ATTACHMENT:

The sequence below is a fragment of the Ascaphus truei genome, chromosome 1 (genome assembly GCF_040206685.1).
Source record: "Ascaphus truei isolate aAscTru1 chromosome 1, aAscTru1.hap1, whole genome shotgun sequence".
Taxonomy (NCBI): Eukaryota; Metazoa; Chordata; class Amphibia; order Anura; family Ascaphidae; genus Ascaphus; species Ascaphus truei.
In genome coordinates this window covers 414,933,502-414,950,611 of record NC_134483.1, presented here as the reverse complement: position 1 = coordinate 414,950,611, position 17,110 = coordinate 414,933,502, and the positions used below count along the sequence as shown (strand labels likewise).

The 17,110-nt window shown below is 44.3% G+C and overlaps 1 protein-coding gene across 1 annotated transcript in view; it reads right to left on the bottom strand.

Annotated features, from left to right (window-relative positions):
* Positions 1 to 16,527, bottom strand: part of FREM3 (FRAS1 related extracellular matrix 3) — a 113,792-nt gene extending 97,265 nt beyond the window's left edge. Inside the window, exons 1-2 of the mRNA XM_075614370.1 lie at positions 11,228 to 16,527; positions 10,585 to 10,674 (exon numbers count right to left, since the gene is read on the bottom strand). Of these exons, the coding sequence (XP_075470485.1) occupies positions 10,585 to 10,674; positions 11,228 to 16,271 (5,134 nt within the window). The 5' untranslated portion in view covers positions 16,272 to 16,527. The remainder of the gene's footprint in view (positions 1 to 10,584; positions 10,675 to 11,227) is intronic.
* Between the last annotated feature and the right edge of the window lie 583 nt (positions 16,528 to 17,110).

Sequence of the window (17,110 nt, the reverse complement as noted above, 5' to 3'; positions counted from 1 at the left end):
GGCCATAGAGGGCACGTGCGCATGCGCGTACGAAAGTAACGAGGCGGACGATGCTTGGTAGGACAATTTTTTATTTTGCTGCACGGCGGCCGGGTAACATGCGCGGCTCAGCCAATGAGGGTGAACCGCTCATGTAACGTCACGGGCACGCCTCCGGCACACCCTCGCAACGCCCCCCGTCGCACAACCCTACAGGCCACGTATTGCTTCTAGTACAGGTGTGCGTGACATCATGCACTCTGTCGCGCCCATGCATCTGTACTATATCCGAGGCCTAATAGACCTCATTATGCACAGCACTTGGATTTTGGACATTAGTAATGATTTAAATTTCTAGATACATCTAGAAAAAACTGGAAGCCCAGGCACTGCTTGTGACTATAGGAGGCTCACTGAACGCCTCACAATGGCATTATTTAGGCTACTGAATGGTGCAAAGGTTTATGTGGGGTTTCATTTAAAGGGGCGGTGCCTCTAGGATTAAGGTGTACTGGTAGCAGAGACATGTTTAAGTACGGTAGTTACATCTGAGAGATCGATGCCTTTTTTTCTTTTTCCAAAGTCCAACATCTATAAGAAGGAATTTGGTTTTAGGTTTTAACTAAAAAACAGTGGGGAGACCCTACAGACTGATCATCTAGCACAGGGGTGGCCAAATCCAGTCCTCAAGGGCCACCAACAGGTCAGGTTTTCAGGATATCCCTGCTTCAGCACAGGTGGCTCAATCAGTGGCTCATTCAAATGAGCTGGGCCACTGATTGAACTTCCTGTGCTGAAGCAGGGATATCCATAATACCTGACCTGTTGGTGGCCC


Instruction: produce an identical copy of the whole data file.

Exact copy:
The sequence below is a fragment of the Ascaphus truei genome, chromosome 1 (genome assembly GCF_040206685.1).
Source record: "Ascaphus truei isolate aAscTru1 chromosome 1, aAscTru1.hap1, whole genome shotgun sequence".
Taxonomy (NCBI): Eukaryota; Metazoa; Chordata; class Amphibia; order Anura; family Ascaphidae; genus Ascaphus; species Ascaphus truei.
In genome coordinates this window covers 414,933,502-414,950,611 of record NC_134483.1, presented here as the reverse complement: position 1 = coordinate 414,950,611, position 17,110 = coordinate 414,933,502, and the positions used below count along the sequence as shown (strand labels likewise).

The 17,110-nt window shown below is 44.3% G+C and overlaps 1 protein-coding gene across 1 annotated transcript in view; it reads right to left on the bottom strand.

Annotated features, from left to right (window-relative positions):
* Positions 1 to 16,527, bottom strand: part of FREM3 (FRAS1 related extracellular matrix 3) — a 113,792-nt gene extending 97,265 nt beyond the window's left edge. Inside the window, exons 1-2 of the mRNA XM_075614370.1 lie at positions 11,228 to 16,527; positions 10,585 to 10,674 (exon numbers count right to left, since the gene is read on the bottom strand). Of these exons, the coding sequence (XP_075470485.1) occupies positions 10,585 to 10,674; positions 11,228 to 16,271 (5,134 nt within the window). The 5' untranslated portion in view covers positions 16,272 to 16,527. The remainder of the gene's footprint in view (positions 1 to 10,584; positions 10,675 to 11,227) is intronic.
* Between the last annotated feature and the right edge of the window lie 583 nt (positions 16,528 to 17,110).

Sequence of the window (17,110 nt, the reverse complement as noted above, 5' to 3'; positions counted from 1 at the left end):
GGCCATAGAGGGCACGTGCGCATGCGCGTACGAAAGTAACGAGGCGGACGATGCTTGGTAGGACAATTTTTTATTTTGCTGCACGGCGGCCGGGTAACATGCGCGGCTCAGCCAATGAGGGTGAACCGCTCATGTAACGTCACGGGCACGCCTCCGGCACACCCTCGCAACGCCCCCCGTCGCACAACCCTACAGGCCACGTATTGCTTCTAGTACAGGTGTGCGTGACATCATGCACTCTGTCGCGCCCATGCATCTGTACTATATCCGAGGCCTAATAGACCTCATTATGCACAGCACTTGGATTTTGGACATTAGTAATGATTTAAATTTCTAGATACATCTAGAAAAAACTGGAAGCCCAGGCACTGCTTGTGACTATAGGAGGCTCACTGAACGCCTCACAATGGCATTATTTAGGCTACTGAATGGTGCAAAGGTTTATGTGGGGTTTCATTTAAAGGGGCGGTGCCTCTAGGATTAAGGTGTACTGGTAGCAGAGACATGTTTAAGTACGGTAGTTACATCTGAGAGATCGATGCCTTTTTTTCTTTTTCCAAAGTCCAACATCTATAAGAAGGAATTTGGTTTTAGGTTTTAACTAAAAAACAGTGGGGAGACCCTACAGACTGATCATCTAGCACAGGGGTGGCCAAATCCAGTCCTCAAGGGCCACCAACAGGTCAGGTTTTCAGGATATCCCTGCTTCAGCACAGGTGGCTCAATCAGTGGCTCATTCAAATGAGCTGGGCCACTGATTGAACTTCCTGTGCTGAAGCAGGGATATCCATAATACCTGACCTGTTGGTGGCCC